The county has brought back restrictions, compounding challenges for the region’s most vulnerable residents


LA county broke records in recent days with worrying coronavirus outbreaks and fatality rates – the county reported three straight days of more than 2,100 new cases.

Worried the Fourth of July weekend may exacerbate the crisis, local health leaders have responded with an indefinite ban on indoor dining in restaurants, the partial closure of beaches, the shutdown of museums, and a new mask mandate for gyms.

Los Angeles had halted to a close in March, seeing rare traffic-free freeways, deserted boardwalks and beaches and a shuttered film industry. Residents poured into the streets for massive police protests in May, and the region’s economy slowly started to pick up, with businesses opening and Hollywood discussing how to resume. But the rising numbers have sparked fear of a turning tide.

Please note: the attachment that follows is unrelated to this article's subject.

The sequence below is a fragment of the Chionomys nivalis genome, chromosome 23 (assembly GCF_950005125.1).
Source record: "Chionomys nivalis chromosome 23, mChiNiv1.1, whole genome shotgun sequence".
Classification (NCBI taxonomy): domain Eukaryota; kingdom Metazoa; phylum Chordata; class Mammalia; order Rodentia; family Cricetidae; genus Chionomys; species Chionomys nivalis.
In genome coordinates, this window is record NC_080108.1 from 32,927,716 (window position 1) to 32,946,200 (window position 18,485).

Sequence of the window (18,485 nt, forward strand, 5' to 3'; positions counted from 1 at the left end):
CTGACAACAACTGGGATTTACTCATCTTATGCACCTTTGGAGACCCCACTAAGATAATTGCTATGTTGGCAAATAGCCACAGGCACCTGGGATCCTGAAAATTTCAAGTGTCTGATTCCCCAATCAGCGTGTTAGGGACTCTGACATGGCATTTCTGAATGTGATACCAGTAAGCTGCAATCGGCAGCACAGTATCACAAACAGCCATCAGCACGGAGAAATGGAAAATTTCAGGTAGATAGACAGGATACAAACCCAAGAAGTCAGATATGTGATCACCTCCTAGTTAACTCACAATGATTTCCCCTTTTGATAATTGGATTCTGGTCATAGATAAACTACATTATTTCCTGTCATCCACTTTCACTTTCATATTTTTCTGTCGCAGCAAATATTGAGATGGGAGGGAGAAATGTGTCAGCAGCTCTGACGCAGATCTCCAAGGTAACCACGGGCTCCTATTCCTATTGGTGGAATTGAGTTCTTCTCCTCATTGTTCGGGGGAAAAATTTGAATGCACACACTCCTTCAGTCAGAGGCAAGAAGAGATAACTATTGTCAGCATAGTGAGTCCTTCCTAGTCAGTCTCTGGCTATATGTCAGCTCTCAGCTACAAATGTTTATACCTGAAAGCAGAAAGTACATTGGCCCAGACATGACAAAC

Coronavirus cases are up across the state, with hospitalizations due to Covid-19 increasing 56% in just two weeks and some counties nearing surge capacity. Experts in LA are also particularly worried about a spike in hospitalizations, warning the county could run out of intensive care unit hospital beds within weeks. Across the county, there have been increasing delays for testing appointments despite the increasing jump in cases.

Human rights and labor groups meanwhile warn that the inequality in LA’s unemployment crisis is becoming increasingly severe as the partial and uncertain reopening plans are forcing low-wage and undocumented workers to return to dangerous jobs while limited government assistance dries up.

“This is the explosion we warned about,” said Andrew Noymer, associate professor of public health at the University of California, Irvine. “There is a lot moving in the wrong direction.”

There’s no simple explanation for the boom in cases in LA which, with more than 100,000 cases and 3,000 deaths, accounts for half of California cases. Local officials have blamed private family gatherings and nightlife activity, and have said the massive police brutality protests may have contributed to the spread (though epidemiologists say outdoor transmission is more rare and have not found clear surges linked to demonstrations).